Reserve Bank of Australia
Australian Securitisation 2019 took place in Sydney on 18 and 19 November with market-leading commentary on the evolution of the securitisation market, including collateral, lending regulation and benchmark reforms. The Australian securitisation market is poised to enter the next decade in robust shape, reflected by a record registration for and attendance at the Australian Securitisation Forum’s annual conference.
Commonwealth Bank of Australia (CommBank) believes it achieved all the objectives it set for its issuance of the first residential mortgage-backed securities (RMBS) deal to use the Australian overnight index average (AONIA) reference rate. The bank wanted to respond to regulatory guidance from the Reserve Bank of Australia (RBA) with a broadly distributed benchmark transaction that also provided capital relief.
End users can no longer ignore the domestic and international process of reforming benchmark rates, according to speakers at the International Swaps and Derivatives Association (ISDA)’s annual Australian conference in Sydney. The local market is less than halfway through its own transition and the main concern is lack of engagement from many issuers and investors.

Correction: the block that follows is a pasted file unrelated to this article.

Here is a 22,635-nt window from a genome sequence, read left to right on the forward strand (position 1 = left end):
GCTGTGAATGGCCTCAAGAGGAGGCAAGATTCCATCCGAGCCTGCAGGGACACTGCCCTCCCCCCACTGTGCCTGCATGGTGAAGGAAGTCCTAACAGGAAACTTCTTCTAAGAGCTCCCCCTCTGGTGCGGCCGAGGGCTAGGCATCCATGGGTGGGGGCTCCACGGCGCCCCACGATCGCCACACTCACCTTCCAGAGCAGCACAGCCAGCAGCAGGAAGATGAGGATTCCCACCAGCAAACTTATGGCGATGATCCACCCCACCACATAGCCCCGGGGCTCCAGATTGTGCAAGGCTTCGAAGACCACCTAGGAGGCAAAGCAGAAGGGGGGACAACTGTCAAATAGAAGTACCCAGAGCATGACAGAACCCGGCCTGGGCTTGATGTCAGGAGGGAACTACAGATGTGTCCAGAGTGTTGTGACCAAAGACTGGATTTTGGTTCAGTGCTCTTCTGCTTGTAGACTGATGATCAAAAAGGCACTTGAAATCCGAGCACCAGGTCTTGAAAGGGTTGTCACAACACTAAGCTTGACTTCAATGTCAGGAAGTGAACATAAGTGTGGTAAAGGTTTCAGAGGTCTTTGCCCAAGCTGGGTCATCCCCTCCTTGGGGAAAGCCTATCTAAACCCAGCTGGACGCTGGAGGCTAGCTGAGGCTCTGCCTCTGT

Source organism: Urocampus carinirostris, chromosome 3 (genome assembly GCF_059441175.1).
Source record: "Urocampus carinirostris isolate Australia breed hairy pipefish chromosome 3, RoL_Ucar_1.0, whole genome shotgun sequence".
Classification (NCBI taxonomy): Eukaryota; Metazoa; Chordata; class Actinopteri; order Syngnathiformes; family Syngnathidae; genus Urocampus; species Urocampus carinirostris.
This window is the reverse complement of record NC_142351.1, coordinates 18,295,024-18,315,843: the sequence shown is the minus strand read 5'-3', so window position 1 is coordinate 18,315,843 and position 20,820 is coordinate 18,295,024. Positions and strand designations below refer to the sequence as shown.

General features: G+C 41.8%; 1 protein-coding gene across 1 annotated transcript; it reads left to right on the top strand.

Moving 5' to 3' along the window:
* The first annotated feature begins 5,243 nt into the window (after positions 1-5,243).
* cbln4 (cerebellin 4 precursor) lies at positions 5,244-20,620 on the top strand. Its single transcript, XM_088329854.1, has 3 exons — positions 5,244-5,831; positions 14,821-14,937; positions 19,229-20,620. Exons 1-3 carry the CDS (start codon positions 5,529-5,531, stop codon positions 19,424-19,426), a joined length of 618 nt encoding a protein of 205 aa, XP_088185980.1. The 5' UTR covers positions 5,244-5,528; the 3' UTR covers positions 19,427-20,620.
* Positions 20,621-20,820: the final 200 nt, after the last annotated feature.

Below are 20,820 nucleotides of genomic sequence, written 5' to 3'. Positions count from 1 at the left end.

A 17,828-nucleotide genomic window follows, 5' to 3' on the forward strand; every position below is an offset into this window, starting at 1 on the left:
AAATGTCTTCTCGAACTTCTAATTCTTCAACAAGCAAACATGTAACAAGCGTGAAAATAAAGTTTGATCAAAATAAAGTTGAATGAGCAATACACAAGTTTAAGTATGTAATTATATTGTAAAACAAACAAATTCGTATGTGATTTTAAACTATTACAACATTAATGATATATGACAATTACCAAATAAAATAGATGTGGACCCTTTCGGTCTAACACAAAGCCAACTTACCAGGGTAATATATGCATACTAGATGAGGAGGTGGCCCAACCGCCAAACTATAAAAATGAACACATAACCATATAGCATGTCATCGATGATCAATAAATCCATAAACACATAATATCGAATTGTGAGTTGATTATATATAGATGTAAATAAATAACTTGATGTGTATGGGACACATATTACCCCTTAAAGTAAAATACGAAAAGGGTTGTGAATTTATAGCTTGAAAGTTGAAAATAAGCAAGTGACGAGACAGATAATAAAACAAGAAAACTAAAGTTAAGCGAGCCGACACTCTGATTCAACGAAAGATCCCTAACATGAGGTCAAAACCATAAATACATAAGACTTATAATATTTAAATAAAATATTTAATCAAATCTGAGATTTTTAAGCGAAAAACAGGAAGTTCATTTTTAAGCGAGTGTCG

The Bank for International Settlements (BIS)’s newly-established green-bond fund aims to help central banks incorporate environmental sustainability objectives in the management of their reserves. Antipodean central banks are increasingly sounding alarm on the risks posed by climate change, but so far only the Reserve Bank of New Zealand (RBNZ) has invested in the fund.
Despite increasing speculation about further stimulus in Australia as the cash rate continues to fall, most analysts believe it is unlikely the Reserve Bank of Australia (RBA) will employ QE this economic cycle. However, this has not stopped the spectre of QE from looming on the horizon as rates get ever closer to the zero lower bound (ZLB).
Reserve Bank of Australia (RBA) assistant governor, Christopher Kent, says adjustments to the committed liquidity facility (CLF) will reduce banks’ need for supplementary liquidity while ensuring strong incentives to manage liquidity risk appropriately remain in place.